Cages are always up on tables. The cats feel less threatened, are warmer, and clean-up or taming is easier on the caretaker. Scared cats should never be in below-waist-high cages.

Weenie really ought to be in a home rather than a barn. She is also a sweetie. But the purpose at this point is to get all these cats fixed before there are more kittens. Once they are altered and vaccinated, the farmer can certainly work on getting the friendly ones homes, just like Patti.

I'll make a copy of the Frontline Plus box so she can start treating the friendly cats.

Wednesday, February 1, 2012

Caught the tux kitty

I found cat tracks in the new snow on Sunday, and on Monday, Bear (my cat) took off at dead run toward the barn. I fetched him back, all fluffed up in the wood shop, so it seemed clear the tux cat had taken refuge there. Poor Bear was banished to the house. I've been down with something flu-like, and frankly was not functioning well.

But yesterday was unseasonably warm so I dragged a trap down to the barn and loaded it up with tuna. There are some things that get worse if you wait, and I knew if I didn't catch this cat asap I was going to regret it. Around midnight I went to close the trap because I could not deal with catching a raccoon overnight instead, and there was the tux.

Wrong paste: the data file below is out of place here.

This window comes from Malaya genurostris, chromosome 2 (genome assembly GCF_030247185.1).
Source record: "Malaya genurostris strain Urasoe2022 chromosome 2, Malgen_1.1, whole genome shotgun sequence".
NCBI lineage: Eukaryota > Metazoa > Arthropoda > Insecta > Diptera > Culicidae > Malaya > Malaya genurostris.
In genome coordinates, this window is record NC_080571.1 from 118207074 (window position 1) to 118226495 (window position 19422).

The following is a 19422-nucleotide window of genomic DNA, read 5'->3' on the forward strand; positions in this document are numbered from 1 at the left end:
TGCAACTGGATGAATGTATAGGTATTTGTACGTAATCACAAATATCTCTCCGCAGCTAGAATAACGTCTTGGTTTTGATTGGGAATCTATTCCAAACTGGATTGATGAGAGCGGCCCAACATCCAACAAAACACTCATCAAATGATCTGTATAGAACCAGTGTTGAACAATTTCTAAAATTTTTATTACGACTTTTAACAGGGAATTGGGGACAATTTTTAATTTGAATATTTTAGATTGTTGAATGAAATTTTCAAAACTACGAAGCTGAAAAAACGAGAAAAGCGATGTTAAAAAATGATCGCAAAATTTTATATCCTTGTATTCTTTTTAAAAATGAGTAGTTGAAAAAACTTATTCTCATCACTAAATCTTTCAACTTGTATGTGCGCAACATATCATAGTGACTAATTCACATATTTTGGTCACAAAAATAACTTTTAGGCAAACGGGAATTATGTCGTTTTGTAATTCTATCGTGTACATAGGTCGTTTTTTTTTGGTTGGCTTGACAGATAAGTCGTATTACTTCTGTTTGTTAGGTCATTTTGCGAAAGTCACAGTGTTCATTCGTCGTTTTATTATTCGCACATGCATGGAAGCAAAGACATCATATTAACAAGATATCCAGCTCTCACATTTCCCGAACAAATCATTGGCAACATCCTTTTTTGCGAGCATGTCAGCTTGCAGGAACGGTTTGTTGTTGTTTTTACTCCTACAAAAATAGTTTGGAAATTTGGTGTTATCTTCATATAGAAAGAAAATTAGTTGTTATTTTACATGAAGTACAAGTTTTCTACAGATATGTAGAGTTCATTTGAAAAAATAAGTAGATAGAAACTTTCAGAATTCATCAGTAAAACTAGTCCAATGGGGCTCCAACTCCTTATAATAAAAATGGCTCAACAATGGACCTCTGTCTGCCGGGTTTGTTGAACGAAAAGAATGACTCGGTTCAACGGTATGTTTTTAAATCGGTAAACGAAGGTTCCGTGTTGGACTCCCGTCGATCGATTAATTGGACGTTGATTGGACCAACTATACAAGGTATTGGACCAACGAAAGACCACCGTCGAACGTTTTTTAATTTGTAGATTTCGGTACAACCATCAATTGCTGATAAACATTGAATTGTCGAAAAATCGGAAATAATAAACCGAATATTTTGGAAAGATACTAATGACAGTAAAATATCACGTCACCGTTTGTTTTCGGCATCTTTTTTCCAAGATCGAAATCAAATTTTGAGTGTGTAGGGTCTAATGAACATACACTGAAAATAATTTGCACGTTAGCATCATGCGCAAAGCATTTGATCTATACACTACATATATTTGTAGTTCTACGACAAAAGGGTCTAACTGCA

He was scared and sweet, with a soft "neutered cat" coat. Sure enough, there was nothing under his tail. It was too dark to check to see if s/he may be a female. He doesn't have a girl look about him -- although he looks a bit girly in his photo.

I am now completely out of space, and the local shelter is not taking cats. Which is probably why this cat is here. Luckily two cats who are recovering from being altered for the Lisle colony are males, so they can go back as soon as I can drag myself out to the farm. And no, I'm afraid no one else can take them over for me. They have lice, and you don't want that in your car.

A post about lice will be forthcoming once I feel perkier.